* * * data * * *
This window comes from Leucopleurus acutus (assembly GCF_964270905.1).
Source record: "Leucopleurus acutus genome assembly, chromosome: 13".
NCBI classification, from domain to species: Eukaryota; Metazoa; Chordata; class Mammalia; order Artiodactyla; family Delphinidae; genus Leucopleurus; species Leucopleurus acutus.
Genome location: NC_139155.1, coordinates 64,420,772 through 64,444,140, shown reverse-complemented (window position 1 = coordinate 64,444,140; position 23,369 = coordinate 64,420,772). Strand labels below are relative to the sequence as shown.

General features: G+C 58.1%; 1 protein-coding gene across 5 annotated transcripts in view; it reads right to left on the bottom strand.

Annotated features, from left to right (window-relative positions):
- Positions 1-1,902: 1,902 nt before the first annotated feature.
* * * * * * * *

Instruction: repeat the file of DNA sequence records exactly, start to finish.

This window comes from Leucopleurus acutus (assembly GCF_964270905.1).
Source record: "Leucopleurus acutus genome assembly, chromosome: 13".
NCBI classification, from domain to species: Eukaryota; Metazoa; Chordata; class Mammalia; order Artiodactyla; family Delphinidae; genus Leucopleurus; species Leucopleurus acutus.
Genome location: NC_139155.1, coordinates 64,420,772 through 64,444,140, shown reverse-complemented (window position 1 = coordinate 64,444,140; position 23,369 = coordinate 64,420,772). Strand labels below are relative to the sequence as shown.

General features: G+C 58.1%; 1 protein-coding gene across 5 annotated transcripts in view; it reads right to left on the bottom strand.

Annotated features, from left to right (window-relative positions):
- Positions 1-1,902: 1,902 nt before the first annotated feature.